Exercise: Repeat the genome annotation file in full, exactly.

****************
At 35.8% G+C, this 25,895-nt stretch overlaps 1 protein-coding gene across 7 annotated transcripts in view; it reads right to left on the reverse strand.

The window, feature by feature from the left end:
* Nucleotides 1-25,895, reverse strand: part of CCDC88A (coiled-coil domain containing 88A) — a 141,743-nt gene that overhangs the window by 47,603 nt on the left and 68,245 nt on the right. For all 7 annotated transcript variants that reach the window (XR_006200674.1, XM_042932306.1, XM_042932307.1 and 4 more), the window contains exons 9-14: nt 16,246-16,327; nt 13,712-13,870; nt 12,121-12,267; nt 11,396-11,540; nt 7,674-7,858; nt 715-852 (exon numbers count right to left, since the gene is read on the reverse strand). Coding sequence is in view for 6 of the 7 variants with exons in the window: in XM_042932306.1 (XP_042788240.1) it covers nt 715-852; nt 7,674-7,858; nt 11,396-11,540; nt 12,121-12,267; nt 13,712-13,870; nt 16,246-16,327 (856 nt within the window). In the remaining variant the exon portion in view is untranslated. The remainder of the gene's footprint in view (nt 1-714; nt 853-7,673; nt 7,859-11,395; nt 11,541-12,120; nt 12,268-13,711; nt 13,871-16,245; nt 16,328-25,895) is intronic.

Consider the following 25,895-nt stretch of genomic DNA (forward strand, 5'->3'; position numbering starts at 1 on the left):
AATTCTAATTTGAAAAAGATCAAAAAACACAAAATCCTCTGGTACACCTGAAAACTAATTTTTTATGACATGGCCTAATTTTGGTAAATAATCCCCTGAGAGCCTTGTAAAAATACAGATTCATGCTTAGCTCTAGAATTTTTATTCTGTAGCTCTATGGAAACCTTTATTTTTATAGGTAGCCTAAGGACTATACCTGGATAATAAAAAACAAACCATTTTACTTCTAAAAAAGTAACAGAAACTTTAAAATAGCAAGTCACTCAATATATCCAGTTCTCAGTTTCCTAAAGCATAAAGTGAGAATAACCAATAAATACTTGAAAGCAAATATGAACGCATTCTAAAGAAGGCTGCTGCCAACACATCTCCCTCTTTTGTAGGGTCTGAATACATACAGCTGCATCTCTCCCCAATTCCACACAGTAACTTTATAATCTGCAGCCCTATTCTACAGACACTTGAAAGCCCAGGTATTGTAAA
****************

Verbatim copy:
At 35.8% G+C, this 25,895-nt stretch overlaps 1 protein-coding gene across 7 annotated transcripts in view; it reads right to left on the reverse strand.

The window, feature by feature from the left end:
* Nucleotides 1-25,895, reverse strand: part of CCDC88A (coiled-coil domain containing 88A) — a 141,743-nt gene that overhangs the window by 47,603 nt on the left and 68,245 nt on the right. For all 7 annotated transcript variants that reach the window (XR_006200674.1, XM_042932306.1, XM_042932307.1 and 4 more), the window contains exons 9-14: nt 16,246-16,327; nt 13,712-13,870; nt 12,121-12,267; nt 11,396-11,540; nt 7,674-7,858; nt 715-852 (exon numbers count right to left, since the gene is read on the reverse strand). Coding sequence is in view for 6 of the 7 variants with exons in the window: in XM_042932306.1 (XP_042788240.1) it covers nt 715-852; nt 7,674-7,858; nt 11,396-11,540; nt 12,121-12,267; nt 13,712-13,870; nt 16,246-16,327 (856 nt within the window). In the remaining variant the exon portion in view is untranslated. The remainder of the gene's footprint in view (nt 1-714; nt 853-7,673; nt 7,859-11,395; nt 11,541-12,120; nt 12,268-13,711; nt 13,871-16,245; nt 16,328-25,895) is intronic.

Consider the following 25,895-nt stretch of genomic DNA (forward strand, 5'->3'; position numbering starts at 1 on the left):
AATTCTAATTTGAAAAAGATCAAAAAACACAAAATCCTCTGGTACACCTGAAAACTAATTTTTTATGACATGGCCTAATTTTGGTAAATAATCCCCTGAGAGCCTTGTAAAAATACAGATTCATGCTTAGCTCTAGAATTTTTATTCTGTAGCTCTATGGAAACCTTTATTTTTATAGGTAGCCTAAGGACTATACCTGGATAATAAAAAACAAACCATTTTACTTCTAAAAAAGTAACAGAAACTTTAAAATAGCAAGTCACTCAATATATCCAGTTCTCAGTTTCCTAAAGCATAAAGTGAGAATAACCAATAAATACTTGAAAGCAAATATGAACGCATTCTAAAGAAGGCTGCTGCCAACACATCTCCCTCTTTTGTAGGGTCTGAATACATACAGCTGCATCTCTCCCCAATTCCACACAGTAACTTTATAATCTGCAGCCCTATTCTACAGACACTTGAAAGCCCAGGTATTGTAAA